Submitted by: Andy Laakmann
DescriptionWild Iris is one of the most beautiful sport climbing areas in the U.S. It's hard to beat a warm summer day spent climbing the white limestone pockets of Wild Iris. And to top it off, you'll belay comfortably beneath a peaceful canopy of aspen trees. Sublime.
The climbs are mostly short, and occasionally sharp, but the climbing and experience is more than enough to compensate for these minor drawbacks. There are plenty of routes from 5.9 on up to 5.14, so most climbers will find more than enough to stay busy.
Wild Iris is located at Limestone Mountain at an elevation of 9,000 feet. The climbing season begins when the snow melts (early June) and can last into Fall. The high altitude makes summer climbing pleasant, but be aware that the weather can change at any moment - wind and cold storms are common all summer. Many of the climbs face south, so also be prepared for warm temps! Remember this is Wyoming - land of the extremes!
A number of primitive spots are available for camping, and an outhouse is located just up from the main parking lot. Closest supplies are located in Lander.
The Lander Bar comes highly recommended for food and drink - it's a climbing tradition!
Getting ThereWild Iris is located 24 miles southwest of Lander on Highway 28. Turn off the highway on Limestone Road and head up the dirt road. Head right at the first intersection and that will take you to the main parking lot. If you cross over South Pass (when coming from Lander) you've gone too far!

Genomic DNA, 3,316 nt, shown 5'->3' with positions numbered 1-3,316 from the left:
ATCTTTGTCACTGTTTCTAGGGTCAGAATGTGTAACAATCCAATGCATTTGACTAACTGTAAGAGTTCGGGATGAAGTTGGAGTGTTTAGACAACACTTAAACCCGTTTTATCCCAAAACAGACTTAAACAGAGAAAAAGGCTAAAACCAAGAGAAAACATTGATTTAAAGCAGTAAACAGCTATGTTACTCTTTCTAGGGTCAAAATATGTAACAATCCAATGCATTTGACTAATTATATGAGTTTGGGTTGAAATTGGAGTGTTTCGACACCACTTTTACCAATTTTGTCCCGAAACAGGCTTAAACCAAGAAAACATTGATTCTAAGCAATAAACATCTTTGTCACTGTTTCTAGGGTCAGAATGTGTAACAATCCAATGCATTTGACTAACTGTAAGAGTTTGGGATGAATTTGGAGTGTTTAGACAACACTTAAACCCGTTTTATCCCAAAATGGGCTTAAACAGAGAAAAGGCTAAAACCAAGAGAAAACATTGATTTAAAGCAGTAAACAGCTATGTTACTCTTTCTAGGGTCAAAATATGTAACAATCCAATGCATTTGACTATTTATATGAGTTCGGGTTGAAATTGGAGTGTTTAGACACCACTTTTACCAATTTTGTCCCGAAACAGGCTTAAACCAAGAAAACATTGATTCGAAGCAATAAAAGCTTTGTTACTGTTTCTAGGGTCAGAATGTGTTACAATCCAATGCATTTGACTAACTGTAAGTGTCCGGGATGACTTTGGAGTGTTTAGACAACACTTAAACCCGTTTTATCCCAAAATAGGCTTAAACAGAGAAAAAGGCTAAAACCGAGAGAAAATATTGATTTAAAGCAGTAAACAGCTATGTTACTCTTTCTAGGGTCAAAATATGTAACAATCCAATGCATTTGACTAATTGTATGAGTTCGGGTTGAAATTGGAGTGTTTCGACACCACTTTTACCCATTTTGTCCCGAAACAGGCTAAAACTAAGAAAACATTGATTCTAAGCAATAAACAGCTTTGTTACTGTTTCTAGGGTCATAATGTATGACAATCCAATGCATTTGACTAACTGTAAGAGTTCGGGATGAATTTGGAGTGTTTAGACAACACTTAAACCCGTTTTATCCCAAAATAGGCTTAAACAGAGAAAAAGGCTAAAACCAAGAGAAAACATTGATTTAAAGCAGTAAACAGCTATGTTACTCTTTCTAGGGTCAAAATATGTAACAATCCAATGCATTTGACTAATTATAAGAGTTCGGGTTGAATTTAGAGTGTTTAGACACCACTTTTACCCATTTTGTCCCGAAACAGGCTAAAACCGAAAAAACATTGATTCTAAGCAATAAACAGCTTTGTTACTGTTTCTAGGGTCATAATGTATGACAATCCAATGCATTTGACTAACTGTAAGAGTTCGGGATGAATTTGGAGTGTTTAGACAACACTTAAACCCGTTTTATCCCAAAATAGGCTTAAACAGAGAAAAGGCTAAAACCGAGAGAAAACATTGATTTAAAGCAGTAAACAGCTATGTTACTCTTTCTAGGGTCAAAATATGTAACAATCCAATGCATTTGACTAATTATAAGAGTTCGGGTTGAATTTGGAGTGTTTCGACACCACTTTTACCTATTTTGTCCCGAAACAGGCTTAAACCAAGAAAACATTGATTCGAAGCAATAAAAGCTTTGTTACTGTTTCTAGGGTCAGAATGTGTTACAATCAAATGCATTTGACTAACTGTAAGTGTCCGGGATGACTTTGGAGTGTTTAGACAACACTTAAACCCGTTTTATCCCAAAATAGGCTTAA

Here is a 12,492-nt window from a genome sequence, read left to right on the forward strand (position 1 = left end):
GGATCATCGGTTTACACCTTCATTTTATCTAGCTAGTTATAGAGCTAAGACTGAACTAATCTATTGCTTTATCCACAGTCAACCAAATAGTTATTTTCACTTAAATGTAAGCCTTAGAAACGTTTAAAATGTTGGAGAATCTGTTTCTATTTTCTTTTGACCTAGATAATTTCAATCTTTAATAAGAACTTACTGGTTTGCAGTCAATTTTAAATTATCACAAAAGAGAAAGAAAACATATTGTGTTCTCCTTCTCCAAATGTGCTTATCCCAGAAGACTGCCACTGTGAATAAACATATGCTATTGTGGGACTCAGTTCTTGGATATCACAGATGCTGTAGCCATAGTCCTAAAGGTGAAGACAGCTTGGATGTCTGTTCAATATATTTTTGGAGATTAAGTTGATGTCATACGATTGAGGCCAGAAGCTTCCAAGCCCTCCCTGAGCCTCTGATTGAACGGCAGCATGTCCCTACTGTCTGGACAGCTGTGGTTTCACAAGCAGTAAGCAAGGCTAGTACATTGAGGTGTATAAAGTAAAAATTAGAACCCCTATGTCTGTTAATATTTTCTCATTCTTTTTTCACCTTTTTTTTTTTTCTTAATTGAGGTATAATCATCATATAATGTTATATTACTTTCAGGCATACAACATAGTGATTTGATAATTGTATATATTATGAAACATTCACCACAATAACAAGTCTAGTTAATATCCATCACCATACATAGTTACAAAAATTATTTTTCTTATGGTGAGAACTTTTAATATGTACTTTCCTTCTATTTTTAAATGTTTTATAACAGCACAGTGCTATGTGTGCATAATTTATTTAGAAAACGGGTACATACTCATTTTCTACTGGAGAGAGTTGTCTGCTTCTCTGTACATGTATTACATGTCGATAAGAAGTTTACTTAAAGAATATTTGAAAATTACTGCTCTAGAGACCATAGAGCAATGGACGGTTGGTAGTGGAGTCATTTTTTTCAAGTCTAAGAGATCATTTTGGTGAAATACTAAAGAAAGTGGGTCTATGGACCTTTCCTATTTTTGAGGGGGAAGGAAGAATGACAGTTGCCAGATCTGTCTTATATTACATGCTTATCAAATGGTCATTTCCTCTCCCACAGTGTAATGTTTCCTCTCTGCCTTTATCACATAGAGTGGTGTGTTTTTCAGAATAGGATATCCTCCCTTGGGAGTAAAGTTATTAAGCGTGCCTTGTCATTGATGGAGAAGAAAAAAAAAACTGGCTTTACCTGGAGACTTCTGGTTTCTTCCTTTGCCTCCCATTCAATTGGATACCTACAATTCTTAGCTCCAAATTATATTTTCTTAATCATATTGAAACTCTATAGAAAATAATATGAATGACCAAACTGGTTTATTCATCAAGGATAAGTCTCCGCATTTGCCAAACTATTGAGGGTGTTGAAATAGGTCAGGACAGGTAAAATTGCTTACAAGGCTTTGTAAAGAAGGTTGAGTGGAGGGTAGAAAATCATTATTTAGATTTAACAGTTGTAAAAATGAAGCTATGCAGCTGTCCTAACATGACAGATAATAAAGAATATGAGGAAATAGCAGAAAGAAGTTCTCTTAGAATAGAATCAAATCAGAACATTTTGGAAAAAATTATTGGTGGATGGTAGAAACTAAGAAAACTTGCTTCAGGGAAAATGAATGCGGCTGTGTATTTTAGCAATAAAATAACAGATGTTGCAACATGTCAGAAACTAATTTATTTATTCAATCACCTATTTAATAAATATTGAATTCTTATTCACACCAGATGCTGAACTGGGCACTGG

ResourcesWild Iris Climbing - Good information about Lander climbing, including condition reports for Wild Iris
The main area of Wild Iris as viewed from the Zorro Wall.
View of main wall from the trail heading from the parking lot
Red Canyon on the road to the Iris.
Photo by D. Albers.
Beautiful wild flowers near the Wild Iris...yes, the far hillside is completely covered in purple flowers.
Photo by D. Albers.
Sodas in hand, dirt roads, snowy mountains, and wild flowers: A rest day at the Iris.
Commentsclimber73 Sep 3, 2007
Some bolts have been cut at Cowboy Poetry wall, but whoever cut them left the first bolt in place. I don't completely understand the intent of the bolt cutter, but I'm not a local. Sometimes the bolts really blend into the rock and are hard to see. This may be common sense, but make sure you can see the bolts and the anchors before starting any routes.
India Jun 28, 2008
There was a bear hanging out around the camp sites at Wild Iris this weekend. Please be aware, and extra careful with food, etc. in this area.
Climbersfestival Jun 3, 2012
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